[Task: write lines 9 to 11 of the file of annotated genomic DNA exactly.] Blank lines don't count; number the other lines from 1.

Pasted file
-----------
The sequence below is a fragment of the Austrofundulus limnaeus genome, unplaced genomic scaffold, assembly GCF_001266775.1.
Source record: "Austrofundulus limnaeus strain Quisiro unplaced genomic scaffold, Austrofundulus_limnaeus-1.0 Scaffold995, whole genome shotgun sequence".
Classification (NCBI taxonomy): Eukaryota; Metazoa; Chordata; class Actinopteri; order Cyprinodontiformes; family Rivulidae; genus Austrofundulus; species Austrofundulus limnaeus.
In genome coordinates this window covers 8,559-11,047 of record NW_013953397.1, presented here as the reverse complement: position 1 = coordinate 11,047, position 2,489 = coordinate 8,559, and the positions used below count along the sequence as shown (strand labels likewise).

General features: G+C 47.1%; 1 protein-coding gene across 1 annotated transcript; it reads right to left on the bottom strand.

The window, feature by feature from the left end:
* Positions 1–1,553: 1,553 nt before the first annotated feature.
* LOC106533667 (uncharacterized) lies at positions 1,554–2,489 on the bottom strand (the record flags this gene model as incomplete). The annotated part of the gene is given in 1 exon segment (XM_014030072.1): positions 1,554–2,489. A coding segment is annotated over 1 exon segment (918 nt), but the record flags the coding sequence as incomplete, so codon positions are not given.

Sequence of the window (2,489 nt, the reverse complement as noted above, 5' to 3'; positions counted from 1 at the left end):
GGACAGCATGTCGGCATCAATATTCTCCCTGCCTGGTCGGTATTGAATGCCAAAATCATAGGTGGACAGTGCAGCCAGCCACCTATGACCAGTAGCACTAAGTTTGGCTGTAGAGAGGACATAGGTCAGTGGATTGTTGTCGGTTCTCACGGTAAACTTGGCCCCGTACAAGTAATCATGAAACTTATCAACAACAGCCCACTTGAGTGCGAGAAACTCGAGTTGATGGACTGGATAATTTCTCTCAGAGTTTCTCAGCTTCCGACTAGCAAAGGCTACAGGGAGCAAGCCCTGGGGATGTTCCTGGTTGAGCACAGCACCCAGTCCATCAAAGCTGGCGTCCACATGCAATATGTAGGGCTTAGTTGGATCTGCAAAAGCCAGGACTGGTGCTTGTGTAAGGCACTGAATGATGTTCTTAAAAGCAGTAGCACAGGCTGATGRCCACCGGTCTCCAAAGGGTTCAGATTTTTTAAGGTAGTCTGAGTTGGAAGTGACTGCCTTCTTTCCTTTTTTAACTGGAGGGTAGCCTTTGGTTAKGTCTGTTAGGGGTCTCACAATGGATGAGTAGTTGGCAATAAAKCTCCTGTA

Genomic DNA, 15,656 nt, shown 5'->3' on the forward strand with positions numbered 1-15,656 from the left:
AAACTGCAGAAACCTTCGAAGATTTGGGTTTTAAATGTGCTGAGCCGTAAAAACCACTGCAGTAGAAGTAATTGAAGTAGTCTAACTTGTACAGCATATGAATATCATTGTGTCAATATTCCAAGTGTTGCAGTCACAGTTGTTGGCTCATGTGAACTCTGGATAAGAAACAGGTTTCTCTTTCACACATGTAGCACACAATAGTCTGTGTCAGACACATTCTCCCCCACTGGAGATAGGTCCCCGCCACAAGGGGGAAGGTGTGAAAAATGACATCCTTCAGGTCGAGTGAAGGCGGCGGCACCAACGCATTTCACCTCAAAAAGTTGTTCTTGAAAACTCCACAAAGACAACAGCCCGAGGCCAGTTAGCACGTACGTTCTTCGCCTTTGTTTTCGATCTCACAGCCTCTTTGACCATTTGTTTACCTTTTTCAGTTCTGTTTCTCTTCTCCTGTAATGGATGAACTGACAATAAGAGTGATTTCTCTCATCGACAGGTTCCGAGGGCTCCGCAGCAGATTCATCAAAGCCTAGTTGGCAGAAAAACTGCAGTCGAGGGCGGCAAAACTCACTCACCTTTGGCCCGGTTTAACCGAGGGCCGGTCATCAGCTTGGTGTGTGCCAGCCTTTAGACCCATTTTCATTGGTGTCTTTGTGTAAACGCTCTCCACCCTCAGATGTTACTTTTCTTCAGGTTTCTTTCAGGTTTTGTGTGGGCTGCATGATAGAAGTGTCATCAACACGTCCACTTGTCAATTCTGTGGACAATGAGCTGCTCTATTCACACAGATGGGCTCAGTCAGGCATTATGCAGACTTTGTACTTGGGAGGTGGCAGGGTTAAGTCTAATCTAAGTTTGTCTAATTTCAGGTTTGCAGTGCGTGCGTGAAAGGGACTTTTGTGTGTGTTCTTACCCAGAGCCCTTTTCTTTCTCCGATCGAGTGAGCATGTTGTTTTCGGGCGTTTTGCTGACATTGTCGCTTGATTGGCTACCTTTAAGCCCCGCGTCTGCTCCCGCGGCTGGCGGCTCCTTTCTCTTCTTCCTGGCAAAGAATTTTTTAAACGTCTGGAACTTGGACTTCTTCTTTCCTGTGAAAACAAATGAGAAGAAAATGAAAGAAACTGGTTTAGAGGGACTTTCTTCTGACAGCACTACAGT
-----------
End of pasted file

Sequence of the window (2,489 nt, the reverse complement as noted above, 5' to 3'; positions counted from 1 at the left end):
GGACAGCATGTCGGCATCAATATTCTCCCTGCCTGGTCGGTATTGAATGCCAAAATCATAGGTGGACAGTGCAGCCAGCCACCTATGACCAGTAGCACTAAGTTTGGCTGTAGAGAGGACATAGGTCAGTGGATTGTTGTCGGTTCTCACGGTAAACTTGGCCCCGTACAAGTAATCATGAAACTTATCAACAACAGCCCACTTGAGTGCGAGAAACTCGAGTTGATGGACTGGATAATTTCTCTCAGAGTTTCTCAGCTTCCGACTAGCAAAGGCTACAGGGAGCAAGCCCTGGGGATGTTCCTGGTTGAGCACAGCACCCAGTCCATCAAAGCTGGCGTCCACATGCAATATGTAGGGCTTAGTTGGATCTGCAAAAGCCAGGACTGGTGCTTGTGTAAGGCACTGAATGATGTTCTTAAAAGCAGTAGCACAGGCTGATGRCCACCGGTCTCCAAAGGGTTCAGATTTTTTAAGGTAGTCTGAGTTGGAAGTGACTGCCTTCTTTCCTTTTTTAACTGGAGGGTAGCCTTTGGTTAKGTCTGTTAGGGGTCTCACAATGGATGAGTAGTTGGCAATAAAKCTCCTGTA

Genomic DNA, 15,656 nt, shown 5'->3' on the forward strand with positions numbered 1-15,656 from the left: